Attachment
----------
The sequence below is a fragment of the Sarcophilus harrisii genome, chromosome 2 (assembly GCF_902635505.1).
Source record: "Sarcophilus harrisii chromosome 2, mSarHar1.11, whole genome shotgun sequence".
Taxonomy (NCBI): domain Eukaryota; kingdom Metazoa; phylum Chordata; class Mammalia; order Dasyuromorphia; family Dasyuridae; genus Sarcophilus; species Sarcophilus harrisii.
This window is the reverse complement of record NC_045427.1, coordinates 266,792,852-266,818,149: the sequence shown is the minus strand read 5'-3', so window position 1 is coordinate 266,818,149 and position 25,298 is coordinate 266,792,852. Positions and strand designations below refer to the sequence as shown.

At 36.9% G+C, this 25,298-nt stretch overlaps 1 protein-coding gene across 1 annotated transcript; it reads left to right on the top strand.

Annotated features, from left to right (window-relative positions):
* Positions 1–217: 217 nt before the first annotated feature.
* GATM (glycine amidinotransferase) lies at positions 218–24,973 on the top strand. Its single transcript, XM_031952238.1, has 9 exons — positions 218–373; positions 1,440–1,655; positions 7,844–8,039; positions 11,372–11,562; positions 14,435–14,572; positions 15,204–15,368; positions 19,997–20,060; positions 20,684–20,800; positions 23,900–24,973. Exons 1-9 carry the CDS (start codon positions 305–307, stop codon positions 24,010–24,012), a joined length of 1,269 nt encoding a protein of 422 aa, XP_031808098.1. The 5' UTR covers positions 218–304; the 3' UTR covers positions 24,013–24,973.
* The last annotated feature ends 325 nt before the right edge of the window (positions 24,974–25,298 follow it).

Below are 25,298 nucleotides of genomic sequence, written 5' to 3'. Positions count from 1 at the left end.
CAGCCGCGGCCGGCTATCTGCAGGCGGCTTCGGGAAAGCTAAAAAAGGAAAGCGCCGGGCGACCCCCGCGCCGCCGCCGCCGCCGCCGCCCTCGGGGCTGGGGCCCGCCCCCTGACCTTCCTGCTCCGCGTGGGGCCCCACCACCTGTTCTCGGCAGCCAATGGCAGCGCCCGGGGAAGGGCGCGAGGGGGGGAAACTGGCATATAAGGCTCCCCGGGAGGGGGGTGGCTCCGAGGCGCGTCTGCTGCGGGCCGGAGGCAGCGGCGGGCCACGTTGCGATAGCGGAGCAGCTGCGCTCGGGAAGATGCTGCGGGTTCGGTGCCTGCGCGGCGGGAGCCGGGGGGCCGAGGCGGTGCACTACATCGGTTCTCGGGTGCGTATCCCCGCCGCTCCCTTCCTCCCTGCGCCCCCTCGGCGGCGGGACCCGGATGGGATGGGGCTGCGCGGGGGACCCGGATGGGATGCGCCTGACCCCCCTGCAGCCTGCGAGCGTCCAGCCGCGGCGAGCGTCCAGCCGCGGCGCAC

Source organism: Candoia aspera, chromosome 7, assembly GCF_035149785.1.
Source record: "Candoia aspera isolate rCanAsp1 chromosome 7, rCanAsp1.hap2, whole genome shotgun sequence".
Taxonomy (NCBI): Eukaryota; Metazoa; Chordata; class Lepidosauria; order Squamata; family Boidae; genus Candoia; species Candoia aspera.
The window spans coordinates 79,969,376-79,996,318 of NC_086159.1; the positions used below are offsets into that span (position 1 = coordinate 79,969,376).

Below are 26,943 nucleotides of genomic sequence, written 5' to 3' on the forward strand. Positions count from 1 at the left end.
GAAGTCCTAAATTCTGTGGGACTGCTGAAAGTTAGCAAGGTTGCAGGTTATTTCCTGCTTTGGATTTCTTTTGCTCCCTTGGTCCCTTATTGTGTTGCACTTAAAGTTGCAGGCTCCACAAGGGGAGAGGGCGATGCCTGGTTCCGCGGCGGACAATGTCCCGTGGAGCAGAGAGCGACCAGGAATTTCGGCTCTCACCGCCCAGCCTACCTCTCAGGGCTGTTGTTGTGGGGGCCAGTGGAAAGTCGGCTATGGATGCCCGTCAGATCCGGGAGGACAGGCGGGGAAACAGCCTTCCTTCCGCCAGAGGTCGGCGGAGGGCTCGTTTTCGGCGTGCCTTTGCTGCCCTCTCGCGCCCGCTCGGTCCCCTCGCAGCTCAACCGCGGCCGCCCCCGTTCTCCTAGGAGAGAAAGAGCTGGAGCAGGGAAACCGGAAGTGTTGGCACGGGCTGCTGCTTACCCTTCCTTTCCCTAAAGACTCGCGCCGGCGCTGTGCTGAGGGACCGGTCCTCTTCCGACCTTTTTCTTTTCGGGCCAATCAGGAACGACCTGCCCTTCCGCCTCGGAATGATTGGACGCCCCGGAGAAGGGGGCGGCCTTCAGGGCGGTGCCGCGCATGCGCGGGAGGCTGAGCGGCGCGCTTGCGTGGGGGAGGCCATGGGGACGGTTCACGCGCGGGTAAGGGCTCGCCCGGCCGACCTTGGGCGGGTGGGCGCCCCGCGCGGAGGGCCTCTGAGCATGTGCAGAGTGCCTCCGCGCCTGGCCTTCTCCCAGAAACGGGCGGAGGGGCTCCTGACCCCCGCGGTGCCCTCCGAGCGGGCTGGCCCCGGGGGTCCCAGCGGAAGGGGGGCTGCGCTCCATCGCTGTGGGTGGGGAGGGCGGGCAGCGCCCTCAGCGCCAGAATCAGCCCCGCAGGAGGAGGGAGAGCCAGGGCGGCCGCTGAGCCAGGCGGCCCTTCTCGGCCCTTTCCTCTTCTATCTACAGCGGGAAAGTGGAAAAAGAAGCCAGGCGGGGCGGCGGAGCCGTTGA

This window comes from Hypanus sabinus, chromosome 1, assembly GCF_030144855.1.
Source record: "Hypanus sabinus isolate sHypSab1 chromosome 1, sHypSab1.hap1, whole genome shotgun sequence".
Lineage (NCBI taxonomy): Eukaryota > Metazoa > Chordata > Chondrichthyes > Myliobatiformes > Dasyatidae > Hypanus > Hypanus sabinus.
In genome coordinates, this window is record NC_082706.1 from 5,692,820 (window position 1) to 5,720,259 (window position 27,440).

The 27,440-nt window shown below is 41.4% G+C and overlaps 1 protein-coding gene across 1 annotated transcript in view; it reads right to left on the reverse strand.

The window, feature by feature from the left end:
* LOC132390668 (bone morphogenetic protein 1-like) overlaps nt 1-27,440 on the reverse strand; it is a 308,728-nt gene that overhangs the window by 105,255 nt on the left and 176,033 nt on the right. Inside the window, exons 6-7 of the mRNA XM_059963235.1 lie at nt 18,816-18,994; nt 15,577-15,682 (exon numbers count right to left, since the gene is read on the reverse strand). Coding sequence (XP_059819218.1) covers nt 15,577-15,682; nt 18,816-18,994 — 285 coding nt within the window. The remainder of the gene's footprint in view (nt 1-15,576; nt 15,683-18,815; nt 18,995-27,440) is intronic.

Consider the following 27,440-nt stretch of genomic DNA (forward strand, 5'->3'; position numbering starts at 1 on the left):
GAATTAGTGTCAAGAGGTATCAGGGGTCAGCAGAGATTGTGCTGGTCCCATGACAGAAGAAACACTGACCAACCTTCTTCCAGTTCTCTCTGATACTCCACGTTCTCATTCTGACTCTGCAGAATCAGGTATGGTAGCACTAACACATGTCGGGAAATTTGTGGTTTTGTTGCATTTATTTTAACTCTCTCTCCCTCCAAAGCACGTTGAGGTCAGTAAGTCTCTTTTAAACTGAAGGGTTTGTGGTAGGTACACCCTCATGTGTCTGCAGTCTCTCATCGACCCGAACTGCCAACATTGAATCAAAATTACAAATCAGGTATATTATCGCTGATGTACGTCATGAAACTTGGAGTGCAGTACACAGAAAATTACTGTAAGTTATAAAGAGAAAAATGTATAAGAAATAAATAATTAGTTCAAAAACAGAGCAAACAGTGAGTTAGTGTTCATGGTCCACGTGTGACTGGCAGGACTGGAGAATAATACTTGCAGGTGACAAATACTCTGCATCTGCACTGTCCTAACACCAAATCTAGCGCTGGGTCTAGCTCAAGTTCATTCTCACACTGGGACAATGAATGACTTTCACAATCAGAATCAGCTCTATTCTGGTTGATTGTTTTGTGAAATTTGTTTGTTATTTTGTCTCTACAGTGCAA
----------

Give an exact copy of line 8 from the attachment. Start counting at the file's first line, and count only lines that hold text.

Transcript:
* GATM (glycine amidinotransferase) lies at positions 218–24,973 on the top strand. Its single transcript, XM_031952238.1, has 9 exons — positions 218–373; positions 1,440–1,655; positions 7,844–8,039; positions 11,372–11,562; positions 14,435–14,572; positions 15,204–15,368; positions 19,997–20,060; positions 20,684–20,800; positions 23,900–24,973. Exons 1-9 carry the CDS (start codon positions 305–307, stop codon positions 24,010–24,012), a joined length of 1,269 nt encoding a protein of 422 aa, XP_031808098.1. The 5' UTR covers positions 218–304; the 3' UTR covers positions 24,013–24,973.